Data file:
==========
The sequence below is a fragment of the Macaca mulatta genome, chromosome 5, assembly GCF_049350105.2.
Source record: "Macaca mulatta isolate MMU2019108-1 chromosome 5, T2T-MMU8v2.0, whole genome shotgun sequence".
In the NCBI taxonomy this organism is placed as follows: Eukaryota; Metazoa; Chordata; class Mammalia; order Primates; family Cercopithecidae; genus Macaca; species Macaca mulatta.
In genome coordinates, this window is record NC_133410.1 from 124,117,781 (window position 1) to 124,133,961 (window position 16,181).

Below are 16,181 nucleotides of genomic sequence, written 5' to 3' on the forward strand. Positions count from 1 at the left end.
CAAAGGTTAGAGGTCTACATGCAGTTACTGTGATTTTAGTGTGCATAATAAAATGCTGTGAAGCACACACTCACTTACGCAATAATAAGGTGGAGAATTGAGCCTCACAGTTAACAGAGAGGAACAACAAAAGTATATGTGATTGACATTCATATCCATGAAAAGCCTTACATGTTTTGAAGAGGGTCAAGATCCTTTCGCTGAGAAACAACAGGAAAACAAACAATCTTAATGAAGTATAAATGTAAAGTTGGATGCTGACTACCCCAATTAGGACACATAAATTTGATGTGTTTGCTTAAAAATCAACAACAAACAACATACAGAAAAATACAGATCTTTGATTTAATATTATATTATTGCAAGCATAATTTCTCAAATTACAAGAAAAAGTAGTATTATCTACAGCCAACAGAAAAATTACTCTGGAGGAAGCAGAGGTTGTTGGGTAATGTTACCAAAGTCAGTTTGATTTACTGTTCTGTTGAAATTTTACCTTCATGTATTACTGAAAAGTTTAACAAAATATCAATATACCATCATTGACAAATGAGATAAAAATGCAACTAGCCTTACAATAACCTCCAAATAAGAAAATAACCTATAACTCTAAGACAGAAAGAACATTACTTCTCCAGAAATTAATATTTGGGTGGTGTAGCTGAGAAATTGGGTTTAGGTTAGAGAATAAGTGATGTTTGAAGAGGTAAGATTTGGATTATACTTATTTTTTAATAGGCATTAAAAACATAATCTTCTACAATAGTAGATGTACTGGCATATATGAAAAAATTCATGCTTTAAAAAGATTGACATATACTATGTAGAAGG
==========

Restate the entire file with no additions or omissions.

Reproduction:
The sequence below is a fragment of the Macaca mulatta genome, chromosome 5, assembly GCF_049350105.2.
Source record: "Macaca mulatta isolate MMU2019108-1 chromosome 5, T2T-MMU8v2.0, whole genome shotgun sequence".
In the NCBI taxonomy this organism is placed as follows: Eukaryota; Metazoa; Chordata; class Mammalia; order Primates; family Cercopithecidae; genus Macaca; species Macaca mulatta.
In genome coordinates, this window is record NC_133410.1 from 124,117,781 (window position 1) to 124,133,961 (window position 16,181).

Below are 16,181 nucleotides of genomic sequence, written 5' to 3' on the forward strand. Positions count from 1 at the left end.
CAAAGGTTAGAGGTCTACATGCAGTTACTGTGATTTTAGTGTGCATAATAAAATGCTGTGAAGCACACACTCACTTACGCAATAATAAGGTGGAGAATTGAGCCTCACAGTTAACAGAGAGGAACAACAAAAGTATATGTGATTGACATTCATATCCATGAAAAGCCTTACATGTTTTGAAGAGGGTCAAGATCCTTTCGCTGAGAAACAACAGGAAAACAAACAATCTTAATGAAGTATAAATGTAAAGTTGGATGCTGACTACCCCAATTAGGACACATAAATTTGATGTGTTTGCTTAAAAATCAACAACAAACAACATACAGAAAAATACAGATCTTTGATTTAATATTATATTATTGCAAGCATAATTTCTCAAATTACAAGAAAAAGTAGTATTATCTACAGCCAACAGAAAAATTACTCTGGAGGAAGCAGAGGTTGTTGGGTAATGTTACCAAAGTCAGTTTGATTTACTGTTCTGTTGAAATTTTACCTTCATGTATTACTGAAAAGTTTAACAAAATATCAATATACCATCATTGACAAATGAGATAAAAATGCAACTAGCCTTACAATAACCTCCAAATAAGAAAATAACCTATAACTCTAAGACAGAAAGAACATTACTTCTCCAGAAATTAATATTTGGGTGGTGTAGCTGAGAAATTGGGTTTAGGTTAGAGAATAAGTGATGTTTGAAGAGGTAAGATTTGGATTATACTTATTTTTTAATAGGCATTAAAAACATAATCTTCTACAATAGTAGATGTACTGGCATATATGAAAAAATTCATGCTTTAAAAAGATTGACATATACTATGTAGAAGG